One key difference is in the high-level visibility of people planning. Workforce issues drive strategy at the board level in 70% of firms in Asia Pacific, but only 35% of North American firms. As shown below, responsibility for workforce strategy also varies by region: In North America and Latin America, the COO or CHRO is most likely to have primary responsibility for driving workforce strategy; in Middle East/Africa and Asia Pacific, the CIO is also likely to have this responsibility.
Respondents from different regions also have different priorities and concerns about key issues. For example, 57% of Asia Pacific executives say Millennials entering the workforce are a top concern, but only 36% in North America say so (a divergence explained by the epic generational shifts in lifestyle and economic opportunity that are transforming large swaths of Asia). What’s more, perceptions of Millennials also vary greatly by country. Nearly three-quarters of Japanese executives say Millennials are interested in quality of life over career path, while under one-third of Mexican executives say this is true.
You can read about more the regional variations in our research report and think pieces to follow. You can also attend our webinars, which we’ll update you on here over the next few months.
Executives are concerned about Millennials entering the workforce, yet they aren’t making any special plans for managing them. Although 51% of executives say Millennials entering the workforce significantly affects workforce strategy, fewer than one-third of executives say they are giving special attention to their particular wants and needs.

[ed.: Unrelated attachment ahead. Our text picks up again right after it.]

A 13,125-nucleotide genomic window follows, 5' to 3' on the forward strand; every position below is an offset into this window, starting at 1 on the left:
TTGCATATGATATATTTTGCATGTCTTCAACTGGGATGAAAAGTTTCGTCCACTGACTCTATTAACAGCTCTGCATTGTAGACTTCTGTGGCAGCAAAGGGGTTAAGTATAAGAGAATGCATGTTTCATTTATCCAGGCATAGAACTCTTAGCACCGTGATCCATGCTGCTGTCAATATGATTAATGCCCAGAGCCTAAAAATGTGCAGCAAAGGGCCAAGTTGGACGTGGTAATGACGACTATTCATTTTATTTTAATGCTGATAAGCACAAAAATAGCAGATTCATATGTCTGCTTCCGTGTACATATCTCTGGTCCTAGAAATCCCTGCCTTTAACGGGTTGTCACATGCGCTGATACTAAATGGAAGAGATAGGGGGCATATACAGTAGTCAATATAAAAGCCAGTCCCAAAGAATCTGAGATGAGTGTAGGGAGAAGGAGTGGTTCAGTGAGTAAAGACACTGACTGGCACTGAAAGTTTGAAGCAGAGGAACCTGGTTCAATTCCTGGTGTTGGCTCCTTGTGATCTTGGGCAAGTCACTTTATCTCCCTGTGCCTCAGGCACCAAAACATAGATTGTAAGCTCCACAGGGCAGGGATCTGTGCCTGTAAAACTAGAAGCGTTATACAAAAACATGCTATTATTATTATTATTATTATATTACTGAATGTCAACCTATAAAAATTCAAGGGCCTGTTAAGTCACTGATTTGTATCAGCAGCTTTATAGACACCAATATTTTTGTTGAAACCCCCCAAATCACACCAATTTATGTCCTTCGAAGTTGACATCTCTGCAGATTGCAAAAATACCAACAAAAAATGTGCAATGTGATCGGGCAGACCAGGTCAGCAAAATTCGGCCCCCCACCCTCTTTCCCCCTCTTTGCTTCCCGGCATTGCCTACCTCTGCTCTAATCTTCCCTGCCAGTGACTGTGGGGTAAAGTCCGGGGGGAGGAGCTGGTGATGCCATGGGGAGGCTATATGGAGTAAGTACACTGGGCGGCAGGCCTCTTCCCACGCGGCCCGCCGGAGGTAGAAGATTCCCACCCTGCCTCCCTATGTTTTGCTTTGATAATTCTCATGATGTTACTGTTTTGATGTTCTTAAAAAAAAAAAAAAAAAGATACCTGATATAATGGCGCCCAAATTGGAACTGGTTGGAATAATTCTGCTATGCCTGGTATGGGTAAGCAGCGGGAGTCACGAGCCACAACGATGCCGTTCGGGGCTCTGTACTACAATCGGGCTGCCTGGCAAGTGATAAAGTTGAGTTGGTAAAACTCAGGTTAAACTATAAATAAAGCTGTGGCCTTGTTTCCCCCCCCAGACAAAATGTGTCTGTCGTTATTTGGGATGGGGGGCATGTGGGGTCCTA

And perhaps they don’t need to: There are many myths about what Millennials want most from work—which is not so different from what non-Millennials want.
But while Millennials have many of the same wants and needs at work as their older coworkers, they do need be managed differently, in terms of feedback and development. Nearly one-third of Millennials say they expect more feedback on their performance than they currently receive—and they want it more often than non-Millennials.
You can read more about Millennials in our research report, and this article from the Wall Street Journal.
We’ve talked a lot on this blog about the broad agreement among employees and executives that leadership is lacking, and the ways this dearth of leadership ability is impeding progress toward business goals.
As the chart above shows, just half of executives say leadership at their companies is able to effectively manage talent, and even fewer are prepared to lead a global or diverse workforce—a challenge that will become increasingly important as globalization and a growing number of contingent employees change the nature of work. Companies without talent to manage workforces across continents, in and out of the office, and on and off the payroll will miss out on the growth opportunities realized by those who are ready for these shifts.
Check out this recent Forbes article by Susan Galer, which expands on our research findings and notes that the survey results should be a catalyst for change among companies looking to address tomorrow’s talent needs.
Today at 1 pm ET/10 am PT, join Ed Cone of Oxford Economics, Anne Dacy of IBM, and David Swanson of SAP for a discussion around the future of work.
We’ll be talking about our research findings and focusing on how the survey results are different for executives and employees in North America. Listen in to learn about:
- The increasing role of contingent, non-payroll employees
- Gaps in knowledge and resources for managing tomorrow’s diverse workforce
- An urgent need for HR-specific analytic tools, skillsets, and data
- Insufficient board-level understanding of strategic workforce issues
Click here to register for the webinar.